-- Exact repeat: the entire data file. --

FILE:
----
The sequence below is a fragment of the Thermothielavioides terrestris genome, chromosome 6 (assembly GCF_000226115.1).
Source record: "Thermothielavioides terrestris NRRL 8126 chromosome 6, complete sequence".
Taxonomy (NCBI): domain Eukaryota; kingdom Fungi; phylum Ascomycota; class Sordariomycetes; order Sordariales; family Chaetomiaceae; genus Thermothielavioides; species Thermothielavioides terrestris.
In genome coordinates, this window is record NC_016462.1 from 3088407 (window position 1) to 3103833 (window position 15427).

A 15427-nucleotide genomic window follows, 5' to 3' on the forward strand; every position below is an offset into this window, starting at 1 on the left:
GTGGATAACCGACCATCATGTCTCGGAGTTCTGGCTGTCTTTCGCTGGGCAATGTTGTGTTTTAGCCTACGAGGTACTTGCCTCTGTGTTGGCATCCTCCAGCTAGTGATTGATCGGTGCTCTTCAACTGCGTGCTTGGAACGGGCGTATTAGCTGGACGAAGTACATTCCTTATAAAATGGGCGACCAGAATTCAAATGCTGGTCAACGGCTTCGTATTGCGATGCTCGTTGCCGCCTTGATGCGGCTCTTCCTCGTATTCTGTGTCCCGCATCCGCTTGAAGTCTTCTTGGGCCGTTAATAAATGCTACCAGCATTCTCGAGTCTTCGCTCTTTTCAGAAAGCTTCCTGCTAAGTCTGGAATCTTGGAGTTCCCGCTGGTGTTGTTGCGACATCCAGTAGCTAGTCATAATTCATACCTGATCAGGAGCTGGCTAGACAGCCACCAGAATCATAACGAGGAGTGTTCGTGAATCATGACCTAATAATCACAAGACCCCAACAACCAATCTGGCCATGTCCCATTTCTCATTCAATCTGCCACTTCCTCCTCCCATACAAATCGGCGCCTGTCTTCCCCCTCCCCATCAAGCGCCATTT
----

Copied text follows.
The sequence below is a fragment of the Thermothielavioides terrestris genome, chromosome 6 (assembly GCF_000226115.1).
Source record: "Thermothielavioides terrestris NRRL 8126 chromosome 6, complete sequence".
Taxonomy (NCBI): domain Eukaryota; kingdom Fungi; phylum Ascomycota; class Sordariomycetes; order Sordariales; family Chaetomiaceae; genus Thermothielavioides; species Thermothielavioides terrestris.
In genome coordinates, this window is record NC_016462.1 from 3088407 (window position 1) to 3103833 (window position 15427).

A 15427-nucleotide genomic window follows, 5' to 3' on the forward strand; every position below is an offset into this window, starting at 1 on the left:
GTGGATAACCGACCATCATGTCTCGGAGTTCTGGCTGTCTTTCGCTGGGCAATGTTGTGTTTTAGCCTACGAGGTACTTGCCTCTGTGTTGGCATCCTCCAGCTAGTGATTGATCGGTGCTCTTCAACTGCGTGCTTGGAACGGGCGTATTAGCTGGACGAAGTACATTCCTTATAAAATGGGCGACCAGAATTCAAATGCTGGTCAACGGCTTCGTATTGCGATGCTCGTTGCCGCCTTGATGCGGCTCTTCCTCGTATTCTGTGTCCCGCATCCGCTTGAAGTCTTCTTGGGCCGTTAATAAATGCTACCAGCATTCTCGAGTCTTCGCTCTTTTCAGAAAGCTTCCTGCTAAGTCTGGAATCTTGGAGTTCCCGCTGGTGTTGTTGCGACATCCAGTAGCTAGTCATAATTCATACCTGATCAGGAGCTGGCTAGACAGCCACCAGAATCATAACGAGGAGTGTTCGTGAATCATGACCTAATAATCACAAGACCCCAACAACCAATCTGGCCATGTCCCATTTCTCATTCAATCTGCCACTTCCTCCTCCCATACAAATCGGCGCCTGTCTTCCCCCTCCCCATCAAGCGCCATTT